Quality Matters (QM) is an internationally-recognized program aimed at providing quality assurance for online courses across the world and is used at the University of Arizona to ensure the quality of our online courses.
Quality Matters (QM) is an internationally-recognized program aimed at providing quality assurance for online courses across the world. QM began as a grant-funded project led by a group of educators at MarylandOnline, Inc. (MOL) consortium in 2003 who were trying find a way to measure and guarantee the quality of online/blended courses. They developed a rubric of course design standards as well as a peer review process that included training, guidance, and certification. By 2006, QM built enough momentum and presence in universities to become a self-sustaining program within MOL, and by 2014, it began operating as a standalone nonprofit organization. Today, QM has over 1500 member institutions across all 50 US states and 32 countries and is considered the gold standard for quality assurance and certification in online/blended courses and programs.
There are four underlying principles that have guided QM since its inception and led to it becoming the leading figure in the quality assurance of online education. These principles are:
The peer review process is not one-time pass/fail evaluation, but is instead a continuous cycle. If a course does not meet expectations on the first round, the Course Representative (i.e., the instructor or course developer) works with the QM Coordinator to make amendments to the course until it meets QM Standards. The entire process is designed to ensure that all courses eventually meet expectations and gain certification. Even when a course has met expectations in the first round, reviewers still provide specific and constructive feedback, encouraging continuous quality improvement.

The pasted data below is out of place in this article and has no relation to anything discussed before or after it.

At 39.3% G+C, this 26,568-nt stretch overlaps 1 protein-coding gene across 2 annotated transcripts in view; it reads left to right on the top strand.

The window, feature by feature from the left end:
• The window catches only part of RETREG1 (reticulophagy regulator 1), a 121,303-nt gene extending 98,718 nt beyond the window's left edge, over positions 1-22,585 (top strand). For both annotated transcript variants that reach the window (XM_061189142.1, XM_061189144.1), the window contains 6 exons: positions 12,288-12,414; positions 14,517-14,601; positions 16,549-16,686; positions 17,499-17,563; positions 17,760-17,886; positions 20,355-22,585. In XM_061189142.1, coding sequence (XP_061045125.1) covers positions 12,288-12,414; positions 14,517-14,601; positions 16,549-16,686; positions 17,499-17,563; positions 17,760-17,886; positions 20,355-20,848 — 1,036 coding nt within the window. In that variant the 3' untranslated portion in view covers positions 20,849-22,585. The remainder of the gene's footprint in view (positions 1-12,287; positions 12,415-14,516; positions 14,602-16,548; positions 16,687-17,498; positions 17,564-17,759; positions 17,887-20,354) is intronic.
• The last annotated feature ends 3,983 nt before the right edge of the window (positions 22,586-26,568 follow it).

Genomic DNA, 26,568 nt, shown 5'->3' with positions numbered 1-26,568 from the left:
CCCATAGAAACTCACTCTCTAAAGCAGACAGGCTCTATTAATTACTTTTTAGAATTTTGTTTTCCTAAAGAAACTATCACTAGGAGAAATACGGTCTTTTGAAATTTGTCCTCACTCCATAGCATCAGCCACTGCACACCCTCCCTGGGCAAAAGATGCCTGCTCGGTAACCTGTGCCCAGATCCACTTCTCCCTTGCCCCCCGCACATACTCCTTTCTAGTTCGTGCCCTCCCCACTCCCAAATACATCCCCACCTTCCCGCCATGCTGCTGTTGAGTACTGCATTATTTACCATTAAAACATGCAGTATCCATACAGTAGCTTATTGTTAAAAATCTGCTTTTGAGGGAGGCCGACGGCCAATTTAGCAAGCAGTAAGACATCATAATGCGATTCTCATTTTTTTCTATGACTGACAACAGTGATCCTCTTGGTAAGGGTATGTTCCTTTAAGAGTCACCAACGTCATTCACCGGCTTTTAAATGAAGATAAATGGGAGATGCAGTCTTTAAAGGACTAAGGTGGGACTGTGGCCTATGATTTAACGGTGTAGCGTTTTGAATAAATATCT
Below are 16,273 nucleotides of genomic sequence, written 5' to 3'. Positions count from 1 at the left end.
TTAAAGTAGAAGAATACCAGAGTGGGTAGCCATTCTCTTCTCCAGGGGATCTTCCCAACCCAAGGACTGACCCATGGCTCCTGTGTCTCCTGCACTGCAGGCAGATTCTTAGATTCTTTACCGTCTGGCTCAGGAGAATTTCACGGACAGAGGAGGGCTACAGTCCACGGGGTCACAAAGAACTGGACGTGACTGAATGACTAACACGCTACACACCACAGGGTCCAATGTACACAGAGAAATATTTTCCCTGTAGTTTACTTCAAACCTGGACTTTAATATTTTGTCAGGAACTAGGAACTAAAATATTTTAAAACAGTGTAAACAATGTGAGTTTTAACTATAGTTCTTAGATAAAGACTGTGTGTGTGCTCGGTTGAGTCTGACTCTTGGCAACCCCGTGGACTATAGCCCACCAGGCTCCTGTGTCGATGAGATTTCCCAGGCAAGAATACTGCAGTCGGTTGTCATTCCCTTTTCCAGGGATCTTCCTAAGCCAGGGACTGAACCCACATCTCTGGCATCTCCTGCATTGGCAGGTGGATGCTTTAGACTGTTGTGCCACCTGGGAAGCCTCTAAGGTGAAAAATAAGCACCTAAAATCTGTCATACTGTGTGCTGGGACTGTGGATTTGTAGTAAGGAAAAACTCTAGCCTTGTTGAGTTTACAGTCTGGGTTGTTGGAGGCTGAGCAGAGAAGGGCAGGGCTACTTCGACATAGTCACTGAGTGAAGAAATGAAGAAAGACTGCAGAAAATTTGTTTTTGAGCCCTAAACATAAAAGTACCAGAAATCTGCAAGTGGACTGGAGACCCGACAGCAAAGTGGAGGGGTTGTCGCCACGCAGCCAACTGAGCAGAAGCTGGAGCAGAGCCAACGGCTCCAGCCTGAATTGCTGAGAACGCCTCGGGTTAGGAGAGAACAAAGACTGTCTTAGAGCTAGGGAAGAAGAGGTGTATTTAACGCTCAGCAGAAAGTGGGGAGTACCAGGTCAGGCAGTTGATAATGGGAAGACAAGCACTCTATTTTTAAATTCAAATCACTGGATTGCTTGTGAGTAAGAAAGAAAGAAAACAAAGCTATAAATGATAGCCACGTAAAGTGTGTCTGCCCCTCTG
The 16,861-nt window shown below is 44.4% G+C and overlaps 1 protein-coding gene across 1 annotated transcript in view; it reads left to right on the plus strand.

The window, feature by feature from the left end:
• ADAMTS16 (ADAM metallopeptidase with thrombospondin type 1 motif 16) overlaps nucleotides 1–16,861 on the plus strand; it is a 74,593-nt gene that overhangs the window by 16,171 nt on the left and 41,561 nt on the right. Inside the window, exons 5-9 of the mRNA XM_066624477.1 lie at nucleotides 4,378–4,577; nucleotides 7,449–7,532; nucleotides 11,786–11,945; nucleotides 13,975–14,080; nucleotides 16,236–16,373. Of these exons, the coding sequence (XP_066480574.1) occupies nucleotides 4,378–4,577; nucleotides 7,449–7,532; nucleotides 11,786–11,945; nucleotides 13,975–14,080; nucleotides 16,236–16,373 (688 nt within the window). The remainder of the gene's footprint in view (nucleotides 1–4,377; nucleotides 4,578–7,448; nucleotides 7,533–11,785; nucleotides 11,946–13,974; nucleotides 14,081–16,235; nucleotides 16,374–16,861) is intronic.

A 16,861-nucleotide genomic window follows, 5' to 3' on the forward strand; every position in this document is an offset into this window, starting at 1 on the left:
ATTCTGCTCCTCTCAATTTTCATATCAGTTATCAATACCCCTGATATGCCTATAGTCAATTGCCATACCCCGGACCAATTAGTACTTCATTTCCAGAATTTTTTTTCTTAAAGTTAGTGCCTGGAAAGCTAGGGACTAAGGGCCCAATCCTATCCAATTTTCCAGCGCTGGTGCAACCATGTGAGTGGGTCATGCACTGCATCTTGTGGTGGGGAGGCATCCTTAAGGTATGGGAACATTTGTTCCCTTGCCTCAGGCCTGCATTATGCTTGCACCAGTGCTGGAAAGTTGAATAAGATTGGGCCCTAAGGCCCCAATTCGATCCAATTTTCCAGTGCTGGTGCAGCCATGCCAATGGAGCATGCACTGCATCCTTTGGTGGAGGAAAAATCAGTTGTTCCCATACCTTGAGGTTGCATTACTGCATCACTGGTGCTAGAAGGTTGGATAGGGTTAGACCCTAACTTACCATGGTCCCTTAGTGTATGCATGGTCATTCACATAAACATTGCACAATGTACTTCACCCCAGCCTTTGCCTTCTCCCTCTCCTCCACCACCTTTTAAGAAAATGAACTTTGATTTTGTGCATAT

QM is centered on research, on student learning, and on quality, and all practices and processes revolve around these three elements. The rubric is based on national standards of best practice, research literature, and instructional design principles, and is continuously updated to ensure that it reflects the most current research in all these areas. Both the rubric and the peer review process are designed to promote student learning, And finally, the goal of a review is to meet standards at an 85% level or higher; the focus is not on absolute perfection but on a quality that is better than just “good enough.”
The review process is intended to be diagnostic and collegial, not evaluative and judgmental. Courses are reviewed by current, online instructors, not administrators and academics divorced from teaching. The peer review partners faculty reviewers with the Course Representative in a dialogue about course design, where the course representative still has their own voice and agency in how they amend their course.
From its inception, QM has been collaborative. The initial grant that led to the development of the rubric involved 700 practitioners from 158 different institutions across the country. A QM review is not based on the personal preferences or experiences of an individual reviewer, but rather on rubric-based evidence from the course that is identified collaboratively by the entire review team. The review team is made up of three experienced, online instructors who have been certified by QM to review courses and the Course Representative. The review team remains in communication with the Course Representative throughout the process and ultimately the review is flexible, with many ways to meet each standard.